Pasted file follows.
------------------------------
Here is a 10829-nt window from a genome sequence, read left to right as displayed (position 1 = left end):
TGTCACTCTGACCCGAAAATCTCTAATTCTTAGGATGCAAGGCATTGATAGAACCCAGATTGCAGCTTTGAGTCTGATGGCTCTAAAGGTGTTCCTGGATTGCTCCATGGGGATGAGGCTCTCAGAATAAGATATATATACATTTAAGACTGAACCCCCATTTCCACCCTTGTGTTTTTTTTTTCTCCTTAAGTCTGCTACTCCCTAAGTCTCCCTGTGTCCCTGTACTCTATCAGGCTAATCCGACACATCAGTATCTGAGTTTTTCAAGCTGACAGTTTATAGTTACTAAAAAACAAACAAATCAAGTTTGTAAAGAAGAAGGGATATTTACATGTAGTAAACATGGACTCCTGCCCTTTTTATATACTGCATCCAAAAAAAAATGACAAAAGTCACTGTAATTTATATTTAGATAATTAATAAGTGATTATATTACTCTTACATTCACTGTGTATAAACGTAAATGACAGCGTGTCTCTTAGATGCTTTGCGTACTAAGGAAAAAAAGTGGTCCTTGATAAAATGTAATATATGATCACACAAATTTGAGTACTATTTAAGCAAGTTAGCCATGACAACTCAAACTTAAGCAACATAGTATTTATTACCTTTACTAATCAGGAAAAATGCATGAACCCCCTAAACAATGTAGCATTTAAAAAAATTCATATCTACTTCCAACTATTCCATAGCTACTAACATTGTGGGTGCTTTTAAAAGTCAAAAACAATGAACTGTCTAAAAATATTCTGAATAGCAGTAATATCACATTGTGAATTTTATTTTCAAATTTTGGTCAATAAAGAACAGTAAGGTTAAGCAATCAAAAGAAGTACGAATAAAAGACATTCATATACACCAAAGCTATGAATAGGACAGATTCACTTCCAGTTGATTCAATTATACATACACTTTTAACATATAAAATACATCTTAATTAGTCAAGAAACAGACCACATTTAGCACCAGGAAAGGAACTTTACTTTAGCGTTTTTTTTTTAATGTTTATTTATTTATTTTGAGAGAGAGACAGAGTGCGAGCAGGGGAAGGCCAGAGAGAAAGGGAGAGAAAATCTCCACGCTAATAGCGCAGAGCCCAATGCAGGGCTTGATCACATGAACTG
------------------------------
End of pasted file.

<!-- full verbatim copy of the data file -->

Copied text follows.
Here is a 10829-nt window from a genome sequence, read left to right as displayed (position 1 = left end):
TGTCACTCTGACCCGAAAATCTCTAATTCTTAGGATGCAAGGCATTGATAGAACCCAGATTGCAGCTTTGAGTCTGATGGCTCTAAAGGTGTTCCTGGATTGCTCCATGGGGATGAGGCTCTCAGAATAAGATATATATACATTTAAGACTGAACCCCCATTTCCACCCTTGTGTTTTTTTTTTCTCCTTAAGTCTGCTACTCCCTAAGTCTCCCTGTGTCCCTGTACTCTATCAGGCTAATCCGACACATCAGTATCTGAGTTTTTCAAGCTGACAGTTTATAGTTACTAAAAAACAAACAAATCAAGTTTGTAAAGAAGAAGGGATATTTACATGTAGTAAACATGGACTCCTGCCCTTTTTATATACTGCATCCAAAAAAAAATGACAAAAGTCACTGTAATTTATATTTAGATAATTAATAAGTGATTATATTACTCTTACATTCACTGTGTATAAACGTAAATGACAGCGTGTCTCTTAGATGCTTTGCGTACTAAGGAAAAAAAGTGGTCCTTGATAAAATGTAATATATGATCACACAAATTTGAGTACTATTTAAGCAAGTTAGCCATGACAACTCAAACTTAAGCAACATAGTATTTATTACCTTTACTAATCAGGAAAAATGCATGAACCCCCTAAACAATGTAGCATTTAAAAAAATTCATATCTACTTCCAACTATTCCATAGCTACTAACATTGTGGGTGCTTTTAAAAGTCAAAAACAATGAACTGTCTAAAAATATTCTGAATAGCAGTAATATCACATTGTGAATTTTATTTTCAAATTTTGGTCAATAAAGAACAGTAAGGTTAAGCAATCAAAAGAAGTACGAATAAAAGACATTCATATACACCAAAGCTATGAATAGGACAGATTCACTTCCAGTTGATTCAATTATACATACACTTTTAACATATAAAATACATCTTAATTAGTCAAGAAACAGACCACATTTAGCACCAGGAAAGGAACTTTACTTTAGCGTTTTTTTTTTAATGTTTATTTATTTATTTTGAGAGAGAGACAGAGTGCGAGCAGGGGAAGGCCAGAGAGAAAGGGAGAGAAAATCTCCACGCTAATAGCGCAGAGCCCAATGCAGGGCTTGATCACATGAACTG